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mug 1

1. A heavy cylindrical drinking cup usually having a handle.
2. The amount that such a cup can hold.

[Perhaps of Scandinavian origin.]

mug 2

1. Informal
a. The human face.
b. The area of the human mouth, chin, and jaw.
c. A grimace.
d. A mug shot.
2. A thug; a hoodlum.
3. Chiefly British Slang A victim or dupe.
v. mugged, mug·ging, mugs
1. Informal To photograph (a person's face) for police files.
2. To threaten or assault (a person) with the intent to rob: arrested the thief who mugged the tourists.
To make exaggerated facial expressions, especially for humorous effect: The partygoers mugged for the camera.

[Probably from mug (possibly in allusion to mugs decorated with grotesque faces).]
American Heritage® Dictionary of the English Language, Fifth Edition. Copyright © 2016 by Houghton Mifflin Harcourt Publishing Company. Published by Houghton Mifflin Harcourt Publishing Company. All rights reserved.


1. (Ceramics) a drinking vessel with a handle, usually cylindrical and made of earthenware
2. (Ceramics) Also called: mugful the quantity held by a mug or its contents
[C16: probably from Scandinavian; compare Swedish mugg]


1. slang a person's face or mouth: get your ugly mug out of here!.
2. slang a grimace
3. slang Brit a gullible person, esp one who is swindled easily
4. a mug's game a worthless activity
vb, mugs, mugging or mugged
5. (Law) (tr) informal to attack or rob (someone) violently
6. (intr) slang Brit to pull faces or overact, esp in front of a camera
[C18: perhaps from mug1, since drinking vessels were sometimes modelled into the likeness of a face]
Collins English Dictionary – Complete and Unabridged, 12th Edition 2014 © HarperCollins Publishers 1991, 1994, 1998, 2000, 2003, 2006, 2007, 2009, 2011, 2014



n., v. mugged, mug•ging. n.
1. a cylindrical drinking cup with a handle.
2. the quantity it holds.
3. Slang.
a. a person's face or mouth.
c. thug; ruffian.
4. Brit. Slang. a gullible person; dupe.
5. to assault or menace, usu. with intent to rob.
6. to photograph (a suspect or criminal).
7. to exaggerate facial expressions; grimace.
[1560–70; probably < Scandinavian]
Random House Kernerman Webster's College Dictionary, © 2010 K Dictionaries Ltd. Copyright 2005, 1997, 1991 by Random House, Inc. All rights reserved.


1. 'cup'

A cup is a small, round container, usually with a handle, from which you drink hot drinks such as tea and coffee. When you are not holding a cup, you usually rest it on a saucer.

John put his cup and saucer on the coffee table.

A cup is also a unit of measurement used in cooking.

Mix four cups of flour with a pinch of salt.
2. 'glass'

A glass is a container made out of glass and used for cold drinks.

I put down my glass and stood up.
He poured Ellen a glass of juice.
3. 'mug'

A mug is a large deep cup with straight sides and a handle, used for hot drinks. You don't rest a mug on a saucer.

He spooned instant coffee into two of the mugs.
4. containers and contents

You can use cup, glass, and mug to talk about either the containers or their contents.

I dropped the cup and it broke.
Drink eight glasses of water a day.
Collins COBUILD English Usage © HarperCollins Publishers 1992, 2004, 2011, 2012


Past participle: mugged
Gerund: mugging

I mug
you mug
he/she/it mugs
we mug
you mug
they mug
I mugged
you mugged
he/she/it mugged
we mugged
you mugged
they mugged
Present Continuous
I am mugging
you are mugging
he/she/it is mugging
we are mugging
you are mugging
they are mugging
Present Perfect
I have mugged
you have mugged
he/she/it has mugged
we have mugged
you have mugged
they have mugged
Past Continuous
I was mugging
you were mugging
he/she/it was mugging
we were mugging
you were mugging
they were mugging
Past Perfect
I had mugged
you had mugged
he/she/it had mugged
we had mugged
you had mugged
they had mugged
I will mug
you will mug
he/she/it will mug
we will mug
you will mug
they will mug
Future Perfect
I will have mugged
you will have mugged
he/she/it will have mugged
we will have mugged
you will have mugged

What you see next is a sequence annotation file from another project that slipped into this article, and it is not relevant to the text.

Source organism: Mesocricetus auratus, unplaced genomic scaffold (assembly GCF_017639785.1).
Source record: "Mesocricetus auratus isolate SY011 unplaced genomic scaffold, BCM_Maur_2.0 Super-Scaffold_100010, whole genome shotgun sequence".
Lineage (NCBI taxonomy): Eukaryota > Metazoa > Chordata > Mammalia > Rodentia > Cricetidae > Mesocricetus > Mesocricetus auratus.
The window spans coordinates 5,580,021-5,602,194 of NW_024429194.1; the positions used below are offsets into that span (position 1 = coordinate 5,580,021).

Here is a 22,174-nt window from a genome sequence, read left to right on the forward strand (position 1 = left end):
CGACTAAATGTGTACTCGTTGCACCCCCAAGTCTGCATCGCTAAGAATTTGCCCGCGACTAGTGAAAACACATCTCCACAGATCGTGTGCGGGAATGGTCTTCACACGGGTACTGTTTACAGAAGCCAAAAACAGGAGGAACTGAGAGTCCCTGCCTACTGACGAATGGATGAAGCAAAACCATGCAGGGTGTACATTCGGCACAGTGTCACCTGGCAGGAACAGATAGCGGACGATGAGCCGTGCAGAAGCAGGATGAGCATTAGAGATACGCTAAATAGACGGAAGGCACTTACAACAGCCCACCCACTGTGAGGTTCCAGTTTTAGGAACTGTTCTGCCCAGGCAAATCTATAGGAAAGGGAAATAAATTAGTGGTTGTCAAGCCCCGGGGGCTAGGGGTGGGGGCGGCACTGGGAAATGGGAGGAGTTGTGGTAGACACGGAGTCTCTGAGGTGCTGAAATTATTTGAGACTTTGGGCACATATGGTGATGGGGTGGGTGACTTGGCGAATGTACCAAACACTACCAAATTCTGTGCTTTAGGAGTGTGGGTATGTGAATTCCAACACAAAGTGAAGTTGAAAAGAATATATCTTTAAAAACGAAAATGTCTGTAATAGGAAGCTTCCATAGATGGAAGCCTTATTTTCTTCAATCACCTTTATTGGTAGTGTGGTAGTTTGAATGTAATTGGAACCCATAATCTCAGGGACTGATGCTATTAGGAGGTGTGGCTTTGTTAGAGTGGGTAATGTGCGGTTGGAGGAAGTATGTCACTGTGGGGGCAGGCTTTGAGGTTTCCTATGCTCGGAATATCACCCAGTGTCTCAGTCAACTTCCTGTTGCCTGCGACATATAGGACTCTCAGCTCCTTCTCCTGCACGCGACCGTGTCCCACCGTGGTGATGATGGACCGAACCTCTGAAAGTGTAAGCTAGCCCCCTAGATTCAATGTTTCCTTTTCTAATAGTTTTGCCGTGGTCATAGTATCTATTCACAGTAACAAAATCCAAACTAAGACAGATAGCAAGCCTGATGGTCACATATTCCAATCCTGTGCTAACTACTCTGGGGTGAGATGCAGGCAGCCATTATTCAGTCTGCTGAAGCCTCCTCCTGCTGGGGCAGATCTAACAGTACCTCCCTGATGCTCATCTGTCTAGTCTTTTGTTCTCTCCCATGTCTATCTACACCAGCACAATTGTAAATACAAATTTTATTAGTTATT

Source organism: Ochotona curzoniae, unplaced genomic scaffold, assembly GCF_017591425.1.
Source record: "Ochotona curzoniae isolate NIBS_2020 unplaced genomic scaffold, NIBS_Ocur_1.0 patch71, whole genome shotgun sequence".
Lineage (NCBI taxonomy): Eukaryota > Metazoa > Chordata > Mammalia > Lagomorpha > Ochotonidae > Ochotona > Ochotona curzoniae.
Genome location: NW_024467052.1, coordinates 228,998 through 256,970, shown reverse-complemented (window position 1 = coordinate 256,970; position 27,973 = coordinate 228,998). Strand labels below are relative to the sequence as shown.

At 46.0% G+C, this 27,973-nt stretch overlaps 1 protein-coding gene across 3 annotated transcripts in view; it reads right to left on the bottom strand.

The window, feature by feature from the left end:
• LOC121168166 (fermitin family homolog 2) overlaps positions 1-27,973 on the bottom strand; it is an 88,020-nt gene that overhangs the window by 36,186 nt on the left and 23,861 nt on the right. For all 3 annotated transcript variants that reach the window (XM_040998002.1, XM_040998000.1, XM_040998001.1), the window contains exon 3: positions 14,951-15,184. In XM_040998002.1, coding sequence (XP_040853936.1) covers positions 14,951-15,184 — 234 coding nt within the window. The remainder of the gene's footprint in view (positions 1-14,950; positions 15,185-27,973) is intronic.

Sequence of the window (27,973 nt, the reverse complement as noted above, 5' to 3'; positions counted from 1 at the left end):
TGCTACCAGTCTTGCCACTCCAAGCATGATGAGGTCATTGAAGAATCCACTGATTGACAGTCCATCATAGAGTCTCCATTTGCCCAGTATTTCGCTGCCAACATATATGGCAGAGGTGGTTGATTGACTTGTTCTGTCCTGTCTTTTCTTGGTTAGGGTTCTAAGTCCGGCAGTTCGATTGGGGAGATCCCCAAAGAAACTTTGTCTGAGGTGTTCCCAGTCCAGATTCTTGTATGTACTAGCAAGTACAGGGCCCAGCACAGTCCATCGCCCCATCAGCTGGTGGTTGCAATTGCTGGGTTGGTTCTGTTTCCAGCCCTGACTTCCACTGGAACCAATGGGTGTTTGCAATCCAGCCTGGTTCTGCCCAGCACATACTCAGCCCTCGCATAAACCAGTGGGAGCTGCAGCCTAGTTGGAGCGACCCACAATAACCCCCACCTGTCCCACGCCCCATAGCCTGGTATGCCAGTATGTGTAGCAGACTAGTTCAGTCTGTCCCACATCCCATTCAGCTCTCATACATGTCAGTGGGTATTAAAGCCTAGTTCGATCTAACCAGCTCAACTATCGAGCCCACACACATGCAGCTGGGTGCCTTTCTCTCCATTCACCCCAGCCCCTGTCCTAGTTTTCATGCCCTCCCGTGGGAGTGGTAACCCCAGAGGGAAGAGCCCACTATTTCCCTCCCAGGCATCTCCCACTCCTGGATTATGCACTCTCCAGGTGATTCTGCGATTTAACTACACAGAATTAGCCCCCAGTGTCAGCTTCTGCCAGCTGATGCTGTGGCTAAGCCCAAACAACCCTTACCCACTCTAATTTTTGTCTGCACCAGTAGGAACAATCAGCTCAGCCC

they will have mugged
Future Continuous
I will be mugging
you will be mugging
he/she/it will be mugging
we will be mugging
you will be mugging
they will be mugging
Present Perfect Continuous
I have been mugging
you have been mugging
he/she/it has been mugging
we have been mugging
you have been mugging
they have been mugging
Future Perfect Continuous
I will have been mugging
you will have been mugging
he/she/it will have been mugging
we will have been mugging
you will have been mugging
they will have been mugging
Past Perfect Continuous
I had been mugging
you had been mugging
he/she/it had been mugging
we had been mugging
you had been mugging
they had been mugging
I would mug
you would mug
he/she/it would mug
we would mug
you would mug
they would mug
Past Conditional
I would have mugged
you would have mugged
he/she/it would have mugged
we would have mugged
you would have mugged
they would have mugged
Collins English Verb Tables © HarperCollins Publishers 2011
ThesaurusAntonymsRelated WordsSynonymsLegend:
Noun1.mug - the quantity that can be held in a mugmug - the quantity that can be held in a mug
containerful - the quantity that a container will hold
2.mug - a person who is gullible and easy to take advantage ofmug - a person who is gullible and easy to take advantage of
dupe, victim - a person who is tricked or swindled
3.mug - the human face (`kisser' and `smiler' and `mug' are informal terms for `face' and `phiz' is British)mug - the human face (`kisser' and `smiler' and `mug' are informal terms for `face' and `phiz' is British)
human head - the head of a human being
face, human face - the front of the human head from the forehead to the chin and ear to ear; "he washed his face"; "I wish I had seen the look on his face when he got the news"
pudding face, pudding-face - a large fat human face
colloquialism - a colloquial expression; characteristic of spoken or written communication that seeks to imitate informal speech
Britain, Great Britain, U.K., UK, United Kingdom, United Kingdom of Great Britain and Northern Ireland - a monarchy in northwestern Europe occupying most of the British Isles; divided into England and Scotland and Wales and Northern Ireland; `Great Britain' is often used loosely to refer to the United Kingdom
4.mug - with handle and usually cylindrical
beer mug, stein - a mug intended for serving beer
coffee mug - a mug intended for serving coffee
drinking vessel - a vessel intended for drinking
handgrip, handle, grip, hold - the appendage to an object that is designed to be held in order to use or move it; "he grabbed the hammer by the handle"; "it was an old briefcase but it still had a good grip"
toby, toby fillpot jug, toby jug - a drinking mug in the shape of a stout man wearing a three-cornered hat
Verb1.mug - rob at gunpoint or with the threat of violence; "I was mugged in the streets of New York last night"